In The Rush To Strengthen Antitrust Law, We Could Kill Useful Mergers And Acquisitions

from the be-careful-what-you-wish-for dept

Last week, Senator Amy Klobuchuar introduced a major antitrust reform bill, entitled the Competition and Antitrust Law Enforcement Reform Act. This isn’t much of a surprise, as Democrats have made it quite clear that they seek to use antitrust much more aggressively than it’s been used over the past few decades. I’m a big believer in the need for more competition, in general, but often worry that antitrust is not the best way to get there.

The bill will put more budget and power in the hands of the DOJ and the FTC, and also would change the legal standards for anticompetitive mergers, as well as put the burden on merging companies to prove that they are not violating antitrust, rather than as it stands now, with the burden being on the DOJ to show that the merger violates the law. Better funding the DOJ and the FTC on competition issues strikes me as a sensible move here (more the FTC than the DOJ, but no need to get that picky). However, a lot of the rest of the bill seems like it could have the opposite of the intended effect.

I get the thinking behind this, but as structured, it appears like it could have significant unintended consequences that actually decreases competition rather than increases it. In a lot of ways, the key thing this bill would do is to significantly reduce merger and acquisition activity. It has two main mechanism that would basically kill a significant number of deals:

  • Update the legal standard for permissible mergers. The bill amends the Clayton Act to forbid mergers that ?create an appreciable risk of materially lessening competition? rather than mergers that ?substantially lessen competition,? where ?materially? is defined as ?more than a de minimus amount.? By adding a risk-based standard and clarifying the amount of likely harm the government must prove, enforcers can more effectively stop anticompetitive mergers that currently slip through the cracks. The bill also clarifies that mergers that create a monopsony (the power to unfairly lower the prices to a company it pays or wages it offers because of lack of competition among buyers or employers) violate the statute.
  • Shift the burden to the merging parties to prove their merger will not violate the law. Certain categories of mergers pose significant risks to competition, but are still difficult and costly for the government to challenge in court. For those types of mergers, the bill shifts the legal burden from the government to the merging companies, which would have to prove that their mergers do not create an appreciable risk of materially lessening competition or tend to create a monopoly or monopsony. These categories include:
    1. Mergers that significantly increase market concentration
    2. Acquisitions of competitors or nascent competitors by a dominant firm (defined a 50% market share or possession of significant market power)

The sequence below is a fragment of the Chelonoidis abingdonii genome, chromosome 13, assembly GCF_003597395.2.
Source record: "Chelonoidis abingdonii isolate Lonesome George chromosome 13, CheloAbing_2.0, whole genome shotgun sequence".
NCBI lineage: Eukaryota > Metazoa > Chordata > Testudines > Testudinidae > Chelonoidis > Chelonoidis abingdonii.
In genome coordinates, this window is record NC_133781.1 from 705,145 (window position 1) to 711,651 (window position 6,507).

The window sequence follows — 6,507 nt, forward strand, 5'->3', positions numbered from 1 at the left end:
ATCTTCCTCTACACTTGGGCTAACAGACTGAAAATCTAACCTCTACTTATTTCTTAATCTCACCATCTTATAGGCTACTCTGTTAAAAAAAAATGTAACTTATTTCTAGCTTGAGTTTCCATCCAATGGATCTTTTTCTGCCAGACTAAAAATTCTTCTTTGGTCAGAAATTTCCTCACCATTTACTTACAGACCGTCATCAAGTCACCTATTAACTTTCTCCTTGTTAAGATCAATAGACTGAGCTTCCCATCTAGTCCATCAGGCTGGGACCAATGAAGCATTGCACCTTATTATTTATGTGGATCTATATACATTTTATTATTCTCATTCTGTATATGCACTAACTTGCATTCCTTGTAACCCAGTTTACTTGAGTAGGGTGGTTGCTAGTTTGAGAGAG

3. Mega-mergers valued at more than $5 billion

On that first one — changing the standard to “create an appreciable risk of materially lessening competition” seems potentially insurmountable for nearly any merger. Any merger decreases competition in some form, because (definitionally) it’s removing one competitor from the market. But that doesn’t mean that it’s necessarily damaging to the market, to innovation, or to consumers. Say, for example, there’s a market with 10 firms, and one of them is struggling and likely to go under. A merger between it and one of its more successful competitors technically “lessens” competition, but it might mean that that same firm doesn’t go out of business at all. Or, it might mean that by combining two of the companies in the market that they can better compete with some of the others.

I recognize this becomes a very different story when the market is down to just a few players — and that’s certainly true of a few too many industries these days. But that’s why the standard is set at the current “substantially lessen competition” not “creating a risk” that it might “materially lessen competition.”

The second one, on the burden shifting is perhaps equally problematic. And, here, the real risk is in killing off new startup creation. When VCs invest in a startup, their hope is that the startup is their unicorn or rocketship — becoming a multi-billion dollar market leader. These are the deals where VCs make all their money — on the huge success stories, the 100x return investments. But only a very small percentage of investments are such hits. The second best result for a VC is to have the startup acquired for a decent gain. A 10x gain is nothing for them to write home about, though it’s nice. A 2 to 3x gain is a failure in the world of VC, but it’s better than… nothing at all.

So, for an investor to fund startups, it helps to know that the backup plan for companies that don’t become billion dollar unicorns is that they can sell out to someone else, and at least get some return. But under this bill, the deal flow for those kinds of deals will dry up. The big companies that startups and VCs rely on for decent (but nothing special) exits go away. As a result, it makes VCs less interested in investing. Because the expected returns drop significantly. That means it’s likely that they’ll invest in fewer startups, thereby diminishing innovation and competition.

This is the exact opposite of the intention of this bill, but it (tragically, again) suggests how little regulators understand how startups, investments, and competition actually work.